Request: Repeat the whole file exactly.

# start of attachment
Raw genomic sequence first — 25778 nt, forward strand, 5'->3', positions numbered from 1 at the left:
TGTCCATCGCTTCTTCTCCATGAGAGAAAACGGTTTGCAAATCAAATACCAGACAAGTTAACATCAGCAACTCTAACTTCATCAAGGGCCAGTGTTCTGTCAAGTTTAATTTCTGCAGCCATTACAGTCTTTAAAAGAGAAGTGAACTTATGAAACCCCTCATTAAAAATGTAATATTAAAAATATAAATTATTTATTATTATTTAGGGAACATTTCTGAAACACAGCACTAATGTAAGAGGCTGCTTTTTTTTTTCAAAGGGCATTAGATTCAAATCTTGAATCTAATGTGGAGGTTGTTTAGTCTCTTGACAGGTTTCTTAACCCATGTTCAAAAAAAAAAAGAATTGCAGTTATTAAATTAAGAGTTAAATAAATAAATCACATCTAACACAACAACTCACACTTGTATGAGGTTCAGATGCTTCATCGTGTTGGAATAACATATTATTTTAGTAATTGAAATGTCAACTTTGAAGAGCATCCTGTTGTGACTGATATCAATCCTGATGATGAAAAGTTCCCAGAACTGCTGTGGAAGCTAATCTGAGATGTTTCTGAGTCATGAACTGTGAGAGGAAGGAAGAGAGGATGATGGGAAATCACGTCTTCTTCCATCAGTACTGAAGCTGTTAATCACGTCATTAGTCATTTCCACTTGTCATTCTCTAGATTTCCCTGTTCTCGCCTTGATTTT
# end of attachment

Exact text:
Raw genomic sequence first — 25778 nt, forward strand, 5'->3', positions numbered from 1 at the left:
TGTCCATCGCTTCTTCTCCATGAGAGAAAACGGTTTGCAAATCAAATACCAGACAAGTTAACATCAGCAACTCTAACTTCATCAAGGGCCAGTGTTCTGTCAAGTTTAATTTCTGCAGCCATTACAGTCTTTAAAAGAGAAGTGAACTTATGAAACCCCTCATTAAAAATGTAATATTAAAAATATAAATTATTTATTATTATTTAGGGAACATTTCTGAAACACAGCACTAATGTAAGAGGCTGCTTTTTTTTTTCAAAGGGCATTAGATTCAAATCTTGAATCTAATGTGGAGGTTGTTTAGTCTCTTGACAGGTTTCTTAACCCATGTTCAAAAAAAAAAAGAATTGCAGTTATTAAATTAAGAGTTAAATAAATAAATCACATCTAACACAACAACTCACACTTGTATGAGGTTCAGATGCTTCATCGTGTTGGAATAACATATTATTTTAGTAATTGAAATGTCAACTTTGAAGAGCATCCTGTTGTGACTGATATCAATCCTGATGATGAAAAGTTCCCAGAACTGCTGTGGAAGCTAATCTGAGATGTTTCTGAGTCATGAACTGTGAGAGGAAGGAAGAGAGGATGATGGGAAATCACGTCTTCTTCCATCAGTACTGAAGCTGTTAATCACGTCATTAGTCATTTCCACTTGTCATTCTCTAGATTTCCCTGTTCTCGCCTTGATTTT